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Make disability a priority for future International Development policy, says new International Development Committee report

Last week, the International Development Select Committee (IDC) published its report on disability and development. Several charities including Livability submitted evidence to the Inquiry.

The report calls on the Department for International Development (DFID) to make disability a priority for its current and future work and to lead the way globally, re. the disability and development agenda.

The report makes a number of recommendations which include:

  • The need for DFID to produce a disability strategy and ensure disabled people play a prominent role in its creation- therefore ensuring disability is fully embedded into all DFID’s future work.
  • To appoint more staff with specialist experience to the team responsible for disability issues.
  • To make DFID programmes accessible throughout for disabled people and to implement these changes in a sustainable, phased way across 1 or 2 major sectors and in a few countries initially.
  • To ensure that disabled people are included in the design and delivery of future DFID programmes.  This includes working more closely with disabled people’s organisations in developing countries.
  • To offer more financial support to disabled people’s organisations overseas who often find it difficult to navigate the complex application process to access funding.
  • To include and improve disaggregated data on disabled people to better inform DFID’s work- similar to the recent efforts made for gender.
  • To appraise the case for spending more on disability treatment and prevention programmes including rehabilitation and basic care, e.g. for people with spinal cord injuries.

The Prime Minister, David Cameron and the Minister for International Development, Lynne Featherstone, have publicly declared their commitment to ensure disabled people are made a priority within future UK development policy.  Prime Minister, David Cameron, who co-chaired the UN High Level Panel on post 2015, stated that ‘no one should be left behind’ in regards to the next global development framework; the Millennium Development Goals have been criticised by some disability charities for failing to include disability.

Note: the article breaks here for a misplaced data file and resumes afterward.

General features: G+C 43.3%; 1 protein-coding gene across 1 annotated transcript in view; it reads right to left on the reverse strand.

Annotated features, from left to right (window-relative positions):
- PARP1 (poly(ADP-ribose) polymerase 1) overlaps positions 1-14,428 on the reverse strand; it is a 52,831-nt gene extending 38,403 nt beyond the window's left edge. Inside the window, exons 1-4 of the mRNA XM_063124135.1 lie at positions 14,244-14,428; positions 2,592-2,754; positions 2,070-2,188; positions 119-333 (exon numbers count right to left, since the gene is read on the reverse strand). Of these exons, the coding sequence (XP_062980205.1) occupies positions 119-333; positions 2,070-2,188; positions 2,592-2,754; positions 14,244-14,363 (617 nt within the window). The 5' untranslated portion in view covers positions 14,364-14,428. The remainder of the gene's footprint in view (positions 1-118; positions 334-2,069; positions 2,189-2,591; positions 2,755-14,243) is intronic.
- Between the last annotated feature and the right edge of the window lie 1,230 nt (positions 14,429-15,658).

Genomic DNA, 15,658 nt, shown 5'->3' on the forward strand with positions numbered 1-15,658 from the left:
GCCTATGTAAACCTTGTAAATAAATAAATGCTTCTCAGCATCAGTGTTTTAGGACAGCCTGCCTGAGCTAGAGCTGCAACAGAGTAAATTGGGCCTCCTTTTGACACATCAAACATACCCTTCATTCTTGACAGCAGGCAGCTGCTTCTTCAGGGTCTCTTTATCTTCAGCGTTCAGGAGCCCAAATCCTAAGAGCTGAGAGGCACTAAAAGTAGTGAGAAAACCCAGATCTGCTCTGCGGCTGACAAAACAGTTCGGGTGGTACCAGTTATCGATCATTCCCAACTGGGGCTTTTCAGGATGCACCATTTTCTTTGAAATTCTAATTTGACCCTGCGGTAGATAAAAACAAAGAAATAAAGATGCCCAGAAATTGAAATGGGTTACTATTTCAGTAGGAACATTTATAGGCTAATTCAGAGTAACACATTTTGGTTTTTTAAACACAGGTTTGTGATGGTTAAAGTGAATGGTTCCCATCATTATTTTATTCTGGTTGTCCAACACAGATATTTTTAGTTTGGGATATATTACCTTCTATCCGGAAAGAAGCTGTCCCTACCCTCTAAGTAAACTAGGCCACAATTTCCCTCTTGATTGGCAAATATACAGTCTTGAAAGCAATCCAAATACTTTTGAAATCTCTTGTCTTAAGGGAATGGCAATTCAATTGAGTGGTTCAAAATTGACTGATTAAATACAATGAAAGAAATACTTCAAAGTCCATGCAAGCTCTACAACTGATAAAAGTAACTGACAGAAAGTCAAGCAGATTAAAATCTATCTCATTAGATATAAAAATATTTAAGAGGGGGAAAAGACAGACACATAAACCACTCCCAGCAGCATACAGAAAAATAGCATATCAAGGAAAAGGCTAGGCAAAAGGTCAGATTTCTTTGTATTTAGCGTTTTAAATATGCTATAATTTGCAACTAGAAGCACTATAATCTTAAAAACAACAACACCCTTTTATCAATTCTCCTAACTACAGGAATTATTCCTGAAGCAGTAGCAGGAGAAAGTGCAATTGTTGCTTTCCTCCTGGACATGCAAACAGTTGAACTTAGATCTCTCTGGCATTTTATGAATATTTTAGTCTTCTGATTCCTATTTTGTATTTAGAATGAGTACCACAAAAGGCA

Stephen Muldoon, Head of Livability’s International disability and development programme, welcomes the report and says

“We are greatly encouraged by this report which adds to the growing body of evidence that international development programmes can and should play a major role in helping people with disability realise their rights and aspirations.

For 20 years Livability’s international work has focused on supporting the development of appropriate, accessible, affordable and sustainable services for people with disability in developing countries.  While progress has been made, today there are still far too many people with disability who cannot access the health and rehabilitation services that they need. This situation leads to high rates of preventable complications, social exclusion and ultimately early death.  I am particularly encouraged that the report highlights the significant development gains to be made by treating and preventing the conditions that cause disability and with the specific recommendation for DFID to increase its spending on programmes including rehabilitation and basic care, e.g. for people with spinal cord injuries.”

For more information including downloading the report see here: http://www.publications.parliament.uk/pa/cm201314/cmselect/cmintdev/947/94702.htm

 

 

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